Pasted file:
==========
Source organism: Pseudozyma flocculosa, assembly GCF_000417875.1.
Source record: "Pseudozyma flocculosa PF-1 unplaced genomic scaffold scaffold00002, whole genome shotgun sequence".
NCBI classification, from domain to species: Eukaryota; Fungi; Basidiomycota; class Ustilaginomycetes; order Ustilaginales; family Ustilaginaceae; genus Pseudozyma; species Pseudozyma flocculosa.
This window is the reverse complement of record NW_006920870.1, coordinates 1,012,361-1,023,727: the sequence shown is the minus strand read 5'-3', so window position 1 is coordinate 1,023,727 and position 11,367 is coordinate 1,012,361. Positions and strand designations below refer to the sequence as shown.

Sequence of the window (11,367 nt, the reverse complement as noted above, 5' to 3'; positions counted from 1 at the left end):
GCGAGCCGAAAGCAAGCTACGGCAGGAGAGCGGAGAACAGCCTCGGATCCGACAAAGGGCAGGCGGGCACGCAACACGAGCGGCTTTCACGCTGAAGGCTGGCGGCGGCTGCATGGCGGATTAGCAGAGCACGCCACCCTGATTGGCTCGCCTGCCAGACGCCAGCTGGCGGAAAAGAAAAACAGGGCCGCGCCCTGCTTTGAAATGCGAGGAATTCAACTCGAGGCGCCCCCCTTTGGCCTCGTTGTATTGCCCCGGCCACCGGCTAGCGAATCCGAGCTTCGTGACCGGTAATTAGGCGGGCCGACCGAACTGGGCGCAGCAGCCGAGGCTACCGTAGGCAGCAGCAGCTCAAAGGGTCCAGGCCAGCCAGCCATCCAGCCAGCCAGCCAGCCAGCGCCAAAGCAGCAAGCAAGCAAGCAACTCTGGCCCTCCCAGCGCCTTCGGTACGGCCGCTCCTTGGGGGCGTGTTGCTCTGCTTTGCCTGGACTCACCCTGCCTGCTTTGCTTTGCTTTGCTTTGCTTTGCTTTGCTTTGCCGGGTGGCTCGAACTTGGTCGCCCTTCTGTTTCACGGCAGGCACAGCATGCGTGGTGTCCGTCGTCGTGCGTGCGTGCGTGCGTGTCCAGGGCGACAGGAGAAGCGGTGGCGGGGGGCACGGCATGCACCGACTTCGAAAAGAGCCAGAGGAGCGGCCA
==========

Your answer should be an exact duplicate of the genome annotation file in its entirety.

Source organism: Pseudozyma flocculosa, assembly GCF_000417875.1.
Source record: "Pseudozyma flocculosa PF-1 unplaced genomic scaffold scaffold00002, whole genome shotgun sequence".
NCBI classification, from domain to species: Eukaryota; Fungi; Basidiomycota; class Ustilaginomycetes; order Ustilaginales; family Ustilaginaceae; genus Pseudozyma; species Pseudozyma flocculosa.
This window is the reverse complement of record NW_006920870.1, coordinates 1,012,361-1,023,727: the sequence shown is the minus strand read 5'-3', so window position 1 is coordinate 1,023,727 and position 11,367 is coordinate 1,012,361. Positions and strand designations below refer to the sequence as shown.

Sequence of the window (11,367 nt, the reverse complement as noted above, 5' to 3'; positions counted from 1 at the left end):
GCGAGCCGAAAGCAAGCTACGGCAGGAGAGCGGAGAACAGCCTCGGATCCGACAAAGGGCAGGCGGGCACGCAACACGAGCGGCTTTCACGCTGAAGGCTGGCGGCGGCTGCATGGCGGATTAGCAGAGCACGCCACCCTGATTGGCTCGCCTGCCAGACGCCAGCTGGCGGAAAAGAAAAACAGGGCCGCGCCCTGCTTTGAAATGCGAGGAATTCAACTCGAGGCGCCCCCCTTTGGCCTCGTTGTATTGCCCCGGCCACCGGCTAGCGAATCCGAGCTTCGTGACCGGTAATTAGGCGGGCCGACCGAACTGGGCGCAGCAGCCGAGGCTACCGTAGGCAGCAGCAGCTCAAAGGGTCCAGGCCAGCCAGCCATCCAGCCAGCCAGCCAGCCAGCGCCAAAGCAGCAAGCAAGCAAGCAACTCTGGCCCTCCCAGCGCCTTCGGTACGGCCGCTCCTTGGGGGCGTGTTGCTCTGCTTTGCCTGGACTCACCCTGCCTGCTTTGCTTTGCTTTGCTTTGCTTTGCTTTGCTTTGCCGGGTGGCTCGAACTTGGTCGCCCTTCTGTTTCACGGCAGGCACAGCATGCGTGGTGTCCGTCGTCGTGCGTGCGTGCGTGCGTGTCCAGGGCGACAGGAGAAGCGGTGGCGGGGGGCACGGCATGCACCGACTTCGAAAAGAGCCAGAGGAGCGGCCA